Thursday, November 4, 2010

Spaghetti Park

Spaghetti Park by DyAnne DiSalvo
            Picture Book—Multicultural
            Grades K-3
            Rating: 5 Stars
            Summary: Angelo and his grandfather, along with other residents of their Italian-American neighborhood, restore a park and create a bocce ball court in the midst of the parks trouble-making inhabitants. When they find that their work has been destroyed, they decide to begin again and are surprised that some of the troublemakers themselves pitch in to help.

            Spaghetti Park was such an enjoyable read for me, as I was able to relate to Angelo’s relationship with his grandfather. I grew up in a half-Italian family and, like Angelo, learned how to play bocce ball with my own grandpa. I liked reading as they worked together to restore to its original beauty the park that had become a hangout for the rowdy troublemakers. The ending is particularly gripping in that these very same kids turn from destroying the park to helping in the effort to restore it. This really shows the importance of standing for what you believe in, and I couldn’t help but feel proud that Angelo and his grandpa worked hard and were able to see the fruits of their labor. This particular lift in tension helps contribute to the lighter mood as everyone enjoys the park together at the end and revels in a sense of satisfaction in what they have achieved. In addition, as the reader we are able to “make adjustments in what we think the story is about” through this shift in tension (Peterson & Eeds, 2007, p. 37). Just when the outlook is gloomy, everyone comes together and I was left feeling happy and wanting to play bocce right along with them.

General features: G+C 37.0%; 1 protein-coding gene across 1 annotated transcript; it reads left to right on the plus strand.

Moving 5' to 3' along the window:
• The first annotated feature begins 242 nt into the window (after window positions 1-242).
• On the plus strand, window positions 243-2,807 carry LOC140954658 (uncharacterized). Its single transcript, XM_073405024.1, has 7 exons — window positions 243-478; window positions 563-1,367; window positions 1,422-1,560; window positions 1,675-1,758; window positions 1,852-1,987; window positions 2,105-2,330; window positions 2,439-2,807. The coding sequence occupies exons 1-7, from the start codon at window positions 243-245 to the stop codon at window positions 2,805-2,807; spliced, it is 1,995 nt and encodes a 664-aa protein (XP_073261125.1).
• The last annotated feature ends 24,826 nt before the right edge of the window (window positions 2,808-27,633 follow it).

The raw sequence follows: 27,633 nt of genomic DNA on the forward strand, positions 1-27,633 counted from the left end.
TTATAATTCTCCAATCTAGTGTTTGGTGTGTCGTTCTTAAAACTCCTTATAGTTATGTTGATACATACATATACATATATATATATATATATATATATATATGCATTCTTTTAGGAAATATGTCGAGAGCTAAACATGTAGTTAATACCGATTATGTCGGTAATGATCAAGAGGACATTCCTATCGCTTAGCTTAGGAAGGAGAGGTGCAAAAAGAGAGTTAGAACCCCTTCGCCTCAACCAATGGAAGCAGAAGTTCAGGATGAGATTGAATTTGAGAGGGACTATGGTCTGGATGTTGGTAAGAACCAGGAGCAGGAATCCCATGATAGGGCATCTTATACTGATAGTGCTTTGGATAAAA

This story would be an interesting choice for a class read-aloud because it is a socially conscious multicultural book. As the troublemakers, elders of the neighborhood, and Angelo work to restore the park, we see how these different social groups end up coming together. I think this message is pertinent for students as they are at some point likely to face social conflict among peer groups. With this book, I might consider having students share in groups, if they are comfortable, a situation they have faced when someone else opposed them and challenged to destroy their ideas or dreams. Angelo’s determination to do what is right is a great model to inspire students to stand firm in their beliefs and try to work together with others rather than engaging in confrontation or disagreement. 

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